The effect on the family was profound, if unspoken. Perhaps the death was too painful to bring up, because he was never spoken about again—in fact, when his grave was discovered among the rest of the Frank Hause family's by some descendants in our line a few years ago, nobody knew who he was. It was only after reading old obituaries that his identity was deduced.



    Clockwise from upper left: Carlisle Hause, Emmy Hause, Michele, Jeff, Kathy, Eric.

    CHAPTER 10: CARLISLE HAUSE,
    1891 - 1972: The rest of the country catches up to our family in general poverty; Frank and Fladella remain in Memphis; Carlisle (pictured at right with 2nd wife Emmy and great-grandkids) moves to the Big City, then goes a little country; Carlisle begat Carleton Sr. who begat Carleton Jr., who will follow Carleton Sr. west, to find better jobs in California.

    NOTES

    ¹—In an interesting twist, genealogist Alfred Hause married back into the Loescher family (now spelled "Lasher" page 150), marrying his distant cousin without even knowing it! (He never got far back enough to discover the connection.) His wife Henrietta Lasher's line included Anna Margaretha Loescher, the mother of Sarah Wheeler, who many genealogists believe married Johannes Haus @ 1750 and gave birth to William Hause. Now that's dedication to retracing your roots!
       In 1904, Alfred accepted an appointment as a special agent to the New York State Lunacy Commission, with an office in New York City. He died at his ofice in 1916, and was buried in Ovid. (Source: fultonhistory.com)

    ²—Although Alfred's finished work on the Hause family has never been located, he did complete a history of the Purdy family: Genealogy of the Purdy family, nearly complete record of the descendants of John Purdy, 1742-1905 by Hause, Alfred B; Genealogical Society of Utah, 1942: Salt Lake City, Utah. Located at the Repositories Family History Center: (Donations: Bound) Hause, Alfred B.—Purdy Family, bound manuscript, 464 pages. Also at the New York Public Library, Schwarzman Building—Milstein Division Rm 121; Call No. NYGB AZ Fam 09-420. Record No. b18135475. Click on the photo, at right, to see the pages that he wrote on his parents and brothers.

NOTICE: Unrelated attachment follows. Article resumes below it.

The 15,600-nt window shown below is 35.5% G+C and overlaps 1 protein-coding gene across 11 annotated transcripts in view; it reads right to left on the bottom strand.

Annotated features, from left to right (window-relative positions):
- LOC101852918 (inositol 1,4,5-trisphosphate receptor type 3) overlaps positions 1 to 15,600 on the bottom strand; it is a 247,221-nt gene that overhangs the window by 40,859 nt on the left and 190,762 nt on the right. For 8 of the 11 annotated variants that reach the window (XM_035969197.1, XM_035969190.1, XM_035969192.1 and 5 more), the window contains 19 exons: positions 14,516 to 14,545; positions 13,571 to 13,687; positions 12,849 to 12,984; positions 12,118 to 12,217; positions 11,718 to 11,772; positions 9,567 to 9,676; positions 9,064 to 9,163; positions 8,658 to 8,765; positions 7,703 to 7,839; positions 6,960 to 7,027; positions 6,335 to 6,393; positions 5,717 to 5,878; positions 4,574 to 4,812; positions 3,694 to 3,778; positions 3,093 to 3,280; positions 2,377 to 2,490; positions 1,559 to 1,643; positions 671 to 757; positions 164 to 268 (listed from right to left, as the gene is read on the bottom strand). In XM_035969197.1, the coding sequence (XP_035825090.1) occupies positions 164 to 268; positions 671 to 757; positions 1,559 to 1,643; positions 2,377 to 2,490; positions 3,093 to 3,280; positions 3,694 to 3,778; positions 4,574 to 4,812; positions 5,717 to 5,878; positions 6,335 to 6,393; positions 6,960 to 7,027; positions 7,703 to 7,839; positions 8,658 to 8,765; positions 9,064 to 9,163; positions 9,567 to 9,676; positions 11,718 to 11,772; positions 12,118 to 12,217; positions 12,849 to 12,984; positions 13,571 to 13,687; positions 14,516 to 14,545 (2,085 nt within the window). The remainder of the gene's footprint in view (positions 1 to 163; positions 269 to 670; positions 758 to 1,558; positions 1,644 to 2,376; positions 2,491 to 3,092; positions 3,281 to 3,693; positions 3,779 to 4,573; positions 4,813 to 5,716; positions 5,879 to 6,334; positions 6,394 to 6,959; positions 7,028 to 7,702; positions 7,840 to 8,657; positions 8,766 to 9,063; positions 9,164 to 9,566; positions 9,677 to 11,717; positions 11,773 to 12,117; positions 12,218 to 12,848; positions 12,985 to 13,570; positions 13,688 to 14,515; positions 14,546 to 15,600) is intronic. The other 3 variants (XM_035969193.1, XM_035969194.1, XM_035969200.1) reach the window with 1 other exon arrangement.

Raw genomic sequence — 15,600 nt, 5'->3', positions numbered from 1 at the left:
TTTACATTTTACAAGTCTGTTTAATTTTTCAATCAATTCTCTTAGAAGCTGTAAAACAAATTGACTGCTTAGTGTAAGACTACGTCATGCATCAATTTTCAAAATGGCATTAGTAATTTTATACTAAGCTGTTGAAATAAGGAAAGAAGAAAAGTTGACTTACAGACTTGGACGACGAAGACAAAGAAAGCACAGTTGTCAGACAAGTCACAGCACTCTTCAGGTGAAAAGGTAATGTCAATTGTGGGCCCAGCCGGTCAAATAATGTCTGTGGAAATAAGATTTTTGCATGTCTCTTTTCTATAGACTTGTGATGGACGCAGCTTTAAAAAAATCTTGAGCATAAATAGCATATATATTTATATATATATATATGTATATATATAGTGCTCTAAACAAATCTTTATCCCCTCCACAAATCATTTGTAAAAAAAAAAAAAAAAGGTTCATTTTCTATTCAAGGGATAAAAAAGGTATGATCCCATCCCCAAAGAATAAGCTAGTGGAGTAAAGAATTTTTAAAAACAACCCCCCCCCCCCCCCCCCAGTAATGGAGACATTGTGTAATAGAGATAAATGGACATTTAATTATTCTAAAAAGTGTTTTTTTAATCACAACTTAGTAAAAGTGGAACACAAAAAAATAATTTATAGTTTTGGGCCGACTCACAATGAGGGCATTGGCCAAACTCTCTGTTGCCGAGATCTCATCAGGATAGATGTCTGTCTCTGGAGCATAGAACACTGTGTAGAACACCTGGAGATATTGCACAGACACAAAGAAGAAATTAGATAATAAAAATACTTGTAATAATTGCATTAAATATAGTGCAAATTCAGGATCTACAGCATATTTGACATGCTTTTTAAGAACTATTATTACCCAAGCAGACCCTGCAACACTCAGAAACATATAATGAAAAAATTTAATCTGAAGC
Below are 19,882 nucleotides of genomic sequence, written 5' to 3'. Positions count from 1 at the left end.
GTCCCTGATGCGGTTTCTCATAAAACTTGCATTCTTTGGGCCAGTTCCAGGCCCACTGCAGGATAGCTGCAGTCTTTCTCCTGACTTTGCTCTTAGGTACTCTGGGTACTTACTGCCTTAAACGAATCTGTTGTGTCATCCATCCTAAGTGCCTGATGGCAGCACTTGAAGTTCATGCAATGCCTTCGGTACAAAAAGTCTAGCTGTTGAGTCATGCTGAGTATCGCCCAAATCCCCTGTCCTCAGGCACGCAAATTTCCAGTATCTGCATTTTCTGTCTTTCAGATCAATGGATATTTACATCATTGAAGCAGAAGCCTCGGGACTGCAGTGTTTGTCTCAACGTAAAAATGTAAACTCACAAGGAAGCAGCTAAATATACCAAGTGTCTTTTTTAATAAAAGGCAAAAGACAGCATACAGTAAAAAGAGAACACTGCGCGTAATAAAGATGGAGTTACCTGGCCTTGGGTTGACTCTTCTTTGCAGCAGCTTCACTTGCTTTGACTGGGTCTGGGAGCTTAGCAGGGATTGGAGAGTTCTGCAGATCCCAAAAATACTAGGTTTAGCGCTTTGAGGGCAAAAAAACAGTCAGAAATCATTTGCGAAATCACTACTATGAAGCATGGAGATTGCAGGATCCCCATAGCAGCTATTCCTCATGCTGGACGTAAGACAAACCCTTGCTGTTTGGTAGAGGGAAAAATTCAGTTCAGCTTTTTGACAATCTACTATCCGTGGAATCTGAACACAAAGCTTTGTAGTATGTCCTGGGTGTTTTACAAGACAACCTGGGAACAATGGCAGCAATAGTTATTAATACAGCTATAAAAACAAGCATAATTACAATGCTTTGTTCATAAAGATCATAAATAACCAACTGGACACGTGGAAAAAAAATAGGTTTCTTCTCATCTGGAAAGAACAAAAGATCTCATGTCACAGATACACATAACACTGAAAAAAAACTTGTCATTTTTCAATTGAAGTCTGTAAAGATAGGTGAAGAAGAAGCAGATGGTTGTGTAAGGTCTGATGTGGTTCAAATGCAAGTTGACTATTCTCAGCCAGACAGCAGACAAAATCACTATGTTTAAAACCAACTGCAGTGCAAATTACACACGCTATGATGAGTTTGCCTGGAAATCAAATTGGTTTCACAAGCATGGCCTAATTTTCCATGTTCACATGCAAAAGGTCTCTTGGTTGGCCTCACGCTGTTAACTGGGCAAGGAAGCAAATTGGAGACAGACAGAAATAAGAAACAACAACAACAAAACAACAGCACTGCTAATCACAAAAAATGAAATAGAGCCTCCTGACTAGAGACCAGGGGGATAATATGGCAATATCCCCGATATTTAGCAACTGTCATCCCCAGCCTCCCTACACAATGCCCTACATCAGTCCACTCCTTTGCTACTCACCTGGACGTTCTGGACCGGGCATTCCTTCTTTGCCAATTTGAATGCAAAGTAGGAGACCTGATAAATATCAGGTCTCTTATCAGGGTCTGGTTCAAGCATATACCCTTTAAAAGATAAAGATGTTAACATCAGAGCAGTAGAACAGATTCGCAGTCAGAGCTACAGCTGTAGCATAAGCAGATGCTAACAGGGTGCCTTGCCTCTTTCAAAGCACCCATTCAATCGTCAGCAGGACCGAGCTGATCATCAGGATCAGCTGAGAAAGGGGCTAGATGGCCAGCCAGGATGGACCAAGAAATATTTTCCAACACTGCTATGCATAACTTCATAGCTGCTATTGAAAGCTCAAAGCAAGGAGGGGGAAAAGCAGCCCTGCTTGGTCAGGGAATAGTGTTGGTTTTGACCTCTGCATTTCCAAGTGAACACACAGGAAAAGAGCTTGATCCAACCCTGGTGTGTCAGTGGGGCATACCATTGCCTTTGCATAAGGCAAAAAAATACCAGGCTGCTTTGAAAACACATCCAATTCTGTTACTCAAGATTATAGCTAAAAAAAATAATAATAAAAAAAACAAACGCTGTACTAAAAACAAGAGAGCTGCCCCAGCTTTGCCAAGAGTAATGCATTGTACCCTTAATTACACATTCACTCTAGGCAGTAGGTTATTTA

³—In 1973, Memphis was listed in the Guinness Book of World Records for having the highest numbered house in the world: 81,950 Main Street. Houses 1 through 81,949 had no comment.

    LITERARY SOURCES FOR THIS PAGE:

  • Family history as recorded by Melissa Sanderson Hause (in possession of Jerry Hause)
  • Maurice Hause obituary.
  • St. Clair County, Michigan, its history and its people : a narrative account of its historical progress and its principal interests, by William Lee Jenks, 1912.

    TOP PHOTO: Early 20th Century photo of Main Street in Memphis; a horse is tied to the hitching post in front of Frank Hause's store (the last building in the photo, nearest the wind mill). The south half of the store (where the windmill stands in the photograph) was built in 1907.

  • CHAPTER 1: THE LEGEND OF JOHN (JOHANNES) HAUSE (1690-?)

    CHAPTER 2: JOHN HAUSE (HAWS) (1719-1794)

    CHAPTER 3: WILLIAM E. HAUSE (1750-1818)

    CHAPTER 4: JOHN HAUSE (1773-1844) AND WESTERN NEW YORK

    CHAPTER 5: AUGUSTUS HAUSE (1804-1875) AND THE ERIE CANAL

    CHAPTER 6: THE HAUSE FAMILY IN THE CIVIL WAR

    CHAPTER 7: LABAN AUGUSTUS HAUSE (1831-1906)

    CHAPTER 8: FRANK AUGUSTUS HAUSE (1867-1951)

    CHAPTER 9: TWENTIETH CENTURY MICHIGAN

    CHAPTER 10: CARLISLE HAUSE (1891-1972)

    CHAPTER 11: THE GREAT DEPRESSION

    CHAPTER 12: CARLETON MARCHANT HAUSE (1917-1983)

    CHAPTER 13: AFTERWARD - THE TWENTY-FIRST CENTURY

    APPENDIX #1: HAUSE FAMILY TIMELINE

    APPENDIX #2: HAUSE FAMILY BIBLES

    APPENDIX #3: WILLIAM HAUSE GENEALOGY


    Melissa poses with Raymond Hause (front) and his wife, Ethel Yale-Hause (on Melissa's right).